• Name your 'Irresistaberry'

    DUE TO PROBLEMS WITH HIS HOME COMPUTER, THIS IS THE LAST POST FROM ADRIAN UNTIL THE NEW YEAR

    I did have another posting in mind for today, but sometimes a subject pops up that is far too distracting.

    The thing is that, in response to my last posting looking at which berries are left until birds are desperate, the query came back, "So which berries get taken instantly, then?". Good question, Matt :-)

    Ellen…

    • 24 Dec 2010
  • When second best becomes vital

    Spot a winter tree covered in berries and my reaction used to be, 'Ooh, that looks good for birds'. But if you think about it, it can't actually be that good if the birds haven't eaten them yet. Uneaten berries must be the plate of plain digestives next to the almost-empty plate of choccie ones; they are the sprouts of the Christmas dinner vegetable selection.

    And so last week I decided to go for a…

    • 19 Dec 2010
  • A face at the window

    A couple of nights ago it warmed up slightly. I'm not saying it was mild, you realise. But it was enough of a hike in temperature for me to get a nocturnal visit.

     And here is the little fella who decided to pop by. He's only about an inch across (about half the size it appears on your screen), and not exactly the most exotic-looking moth in the world, but you have to give credit to one that is out and about in this…

    • 17 Dec 2010
  • A hoary story

     When Jean sent me her photo of Waxwings this week, she also sent me this (left) showing a gorgeous hoarfrost on the berry-laden trees where her Waxwings were feeding.

     Here too in Sussex we had one day during the week with a hoarfrost to remember. In the sunshine, the delicate crystals remained solely on the northern side of any twig or dried flower stalk like sprays of blossom (right).

    And it all reminded me of a hoarfrost…

    • 13 Dec 2010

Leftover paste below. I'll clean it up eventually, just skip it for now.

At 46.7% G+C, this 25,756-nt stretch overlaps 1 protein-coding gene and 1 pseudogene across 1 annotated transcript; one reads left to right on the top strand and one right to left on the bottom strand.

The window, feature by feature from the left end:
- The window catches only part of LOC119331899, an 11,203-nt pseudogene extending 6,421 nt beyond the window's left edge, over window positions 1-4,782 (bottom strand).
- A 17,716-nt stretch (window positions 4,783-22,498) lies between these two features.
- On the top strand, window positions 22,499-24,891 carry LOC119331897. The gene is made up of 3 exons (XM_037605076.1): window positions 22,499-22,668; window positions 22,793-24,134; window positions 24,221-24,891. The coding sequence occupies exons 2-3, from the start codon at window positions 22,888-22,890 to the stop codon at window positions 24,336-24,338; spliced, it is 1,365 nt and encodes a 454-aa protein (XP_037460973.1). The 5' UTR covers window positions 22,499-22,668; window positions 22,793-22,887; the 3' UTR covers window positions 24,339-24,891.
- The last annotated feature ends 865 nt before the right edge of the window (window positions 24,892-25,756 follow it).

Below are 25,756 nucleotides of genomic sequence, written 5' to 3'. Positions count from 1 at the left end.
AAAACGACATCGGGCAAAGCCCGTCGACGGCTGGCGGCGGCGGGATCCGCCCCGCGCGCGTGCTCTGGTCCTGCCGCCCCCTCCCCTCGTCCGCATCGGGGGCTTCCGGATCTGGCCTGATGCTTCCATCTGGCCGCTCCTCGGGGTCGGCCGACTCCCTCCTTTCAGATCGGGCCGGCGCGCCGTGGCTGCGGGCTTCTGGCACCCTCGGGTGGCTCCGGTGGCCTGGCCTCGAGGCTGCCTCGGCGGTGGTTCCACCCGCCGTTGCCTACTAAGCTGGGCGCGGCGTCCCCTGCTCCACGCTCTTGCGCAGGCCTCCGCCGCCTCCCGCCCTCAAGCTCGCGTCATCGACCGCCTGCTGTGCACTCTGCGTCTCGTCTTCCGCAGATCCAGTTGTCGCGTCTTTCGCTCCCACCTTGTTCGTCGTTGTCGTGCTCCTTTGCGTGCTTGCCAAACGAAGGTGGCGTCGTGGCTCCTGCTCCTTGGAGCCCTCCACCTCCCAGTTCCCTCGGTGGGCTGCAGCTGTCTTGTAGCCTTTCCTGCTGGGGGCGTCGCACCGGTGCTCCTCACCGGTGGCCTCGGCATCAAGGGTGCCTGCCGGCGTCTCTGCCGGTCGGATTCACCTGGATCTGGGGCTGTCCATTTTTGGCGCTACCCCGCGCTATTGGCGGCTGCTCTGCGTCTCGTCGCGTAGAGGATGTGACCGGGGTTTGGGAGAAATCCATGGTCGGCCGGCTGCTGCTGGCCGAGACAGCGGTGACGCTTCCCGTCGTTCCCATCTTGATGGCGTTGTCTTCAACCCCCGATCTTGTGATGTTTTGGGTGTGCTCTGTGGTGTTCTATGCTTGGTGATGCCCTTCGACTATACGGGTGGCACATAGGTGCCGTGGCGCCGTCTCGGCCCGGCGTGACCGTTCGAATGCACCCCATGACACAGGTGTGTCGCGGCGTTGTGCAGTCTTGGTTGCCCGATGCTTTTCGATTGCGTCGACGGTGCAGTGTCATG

• At last, Waxwings!

     The only problem is that they were in my Inbox rather than in my garden.

    Here they are (left), in a photo sent by my very pleased friend Jean in Flitwick of the scene outside her house.

    She had been walking home one day through the estate where she lives when she noticed what at first glance looked like 'funny Starlings' (left).

     If I zoom in on the centre of the photo (right), you can see even in Jean's snatched…

    • 10 Dec 2010
  • Mavis, what are you doing in my garden?

     I had dreamed of a Waxwing; I had hoped for a Blackcap. But I was more than pleased that my surprise visitor to the garden this weekend was Mavis!

    Here she is, looking very neatly turned out indeed. Note how the spots are really like chevrons, and how the upper breast has got a subtle but distinctive yellow wash to it, unlike the round spots and cold white background on the bulkier Mistle Thrush.

    Quite why Chaucer should…

    • 6 Dec 2010
  • Surprise at the Oscars!

    I hope you'll excuse me if for one blog only I take you out of the garden and into a big function room in London packed with the great and good of gardening. 

     You see, a couple of weeks ago, I had an email to say that I had been shortlisted for the national Garden Media Guild's New Talent award for my RSPB Gardening for Wildlife book. Would I like to come along to the awards ceremony in London?

    Well, I was chuffed…

    • 3 Dec 2010